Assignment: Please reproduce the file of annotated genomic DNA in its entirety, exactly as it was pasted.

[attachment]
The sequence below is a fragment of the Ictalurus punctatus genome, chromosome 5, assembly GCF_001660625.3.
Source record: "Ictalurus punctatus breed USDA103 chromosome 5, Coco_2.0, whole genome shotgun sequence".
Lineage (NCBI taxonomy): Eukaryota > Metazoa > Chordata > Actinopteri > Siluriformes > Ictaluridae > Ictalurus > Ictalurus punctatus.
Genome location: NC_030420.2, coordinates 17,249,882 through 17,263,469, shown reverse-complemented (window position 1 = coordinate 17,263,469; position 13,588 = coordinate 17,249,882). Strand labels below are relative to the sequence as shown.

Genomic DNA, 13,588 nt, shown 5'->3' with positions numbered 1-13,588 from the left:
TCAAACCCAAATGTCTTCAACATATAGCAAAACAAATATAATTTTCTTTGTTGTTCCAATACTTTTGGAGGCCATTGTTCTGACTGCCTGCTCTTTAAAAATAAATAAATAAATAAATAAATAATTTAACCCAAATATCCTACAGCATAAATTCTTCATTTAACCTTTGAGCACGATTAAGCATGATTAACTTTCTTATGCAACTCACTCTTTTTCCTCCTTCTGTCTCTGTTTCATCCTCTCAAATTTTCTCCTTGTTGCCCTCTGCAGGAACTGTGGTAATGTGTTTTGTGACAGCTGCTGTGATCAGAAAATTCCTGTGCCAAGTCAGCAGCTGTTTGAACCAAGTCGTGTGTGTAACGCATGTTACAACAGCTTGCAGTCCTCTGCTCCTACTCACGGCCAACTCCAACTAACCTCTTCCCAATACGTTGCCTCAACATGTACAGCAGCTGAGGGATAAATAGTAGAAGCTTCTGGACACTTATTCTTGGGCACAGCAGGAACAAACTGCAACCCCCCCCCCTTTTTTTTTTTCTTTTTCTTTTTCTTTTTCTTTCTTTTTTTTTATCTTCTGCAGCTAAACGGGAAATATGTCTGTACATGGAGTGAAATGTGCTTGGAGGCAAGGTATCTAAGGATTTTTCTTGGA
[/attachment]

The sequence below is a fragment of the Ictalurus punctatus genome, chromosome 5, assembly GCF_001660625.3.
Source record: "Ictalurus punctatus breed USDA103 chromosome 5, Coco_2.0, whole genome shotgun sequence".
Lineage (NCBI taxonomy): Eukaryota > Metazoa > Chordata > Actinopteri > Siluriformes > Ictaluridae > Ictalurus > Ictalurus punctatus.
Genome location: NC_030420.2, coordinates 17,249,882 through 17,263,469, shown reverse-complemented (window position 1 = coordinate 17,263,469; position 13,588 = coordinate 17,249,882). Strand labels below are relative to the sequence as shown.

Genomic DNA, 13,588 nt, shown 5'->3' with positions numbered 1-13,588 from the left:
TCAAACCCAAATGTCTTCAACATATAGCAAAACAAATATAATTTTCTTTGTTGTTCCAATACTTTTGGAGGCCATTGTTCTGACTGCCTGCTCTTTAAAAATAAATAAATAAATAAATAAATAATTTAACCCAAATATCCTACAGCATAAATTCTTCATTTAACCTTTGAGCACGATTAAGCATGATTAACTTTCTTATGCAACTCACTCTTTTTCCTCCTTCTGTCTCTGTTTCATCCTCTCAAATTTTCTCCTTGTTGCCCTCTGCAGGAACTGTGGTAATGTGTTTTGTGACAGCTGCTGTGATCAGAAAATTCCTGTGCCAAGTCAGCAGCTGTTTGAACCAAGTCGTGTGTGTAACGCATGTTACAACAGCTTGCAGTCCTCTGCTCCTACTCACGGCCAACTCCAACTAACCTCTTCCCAATACGTTGCCTCAACATGTACAGCAGCTGAGGGATAAATAGTAGAAGCTTCTGGACACTTATTCTTGGGCACAGCAGGAACAAACTGCAACCCCCCCCCCTTTTTTTTTTTCTTTTTCTTTTTCTTTTTCTTTCTTTTTTTTTATCTTCTGCAGCTAAACGGGAAATATGTCTGTACATGGAGTGAAATGTGCTTGGAGGCAAGGTATCTAAGGATTTTTCTTGGA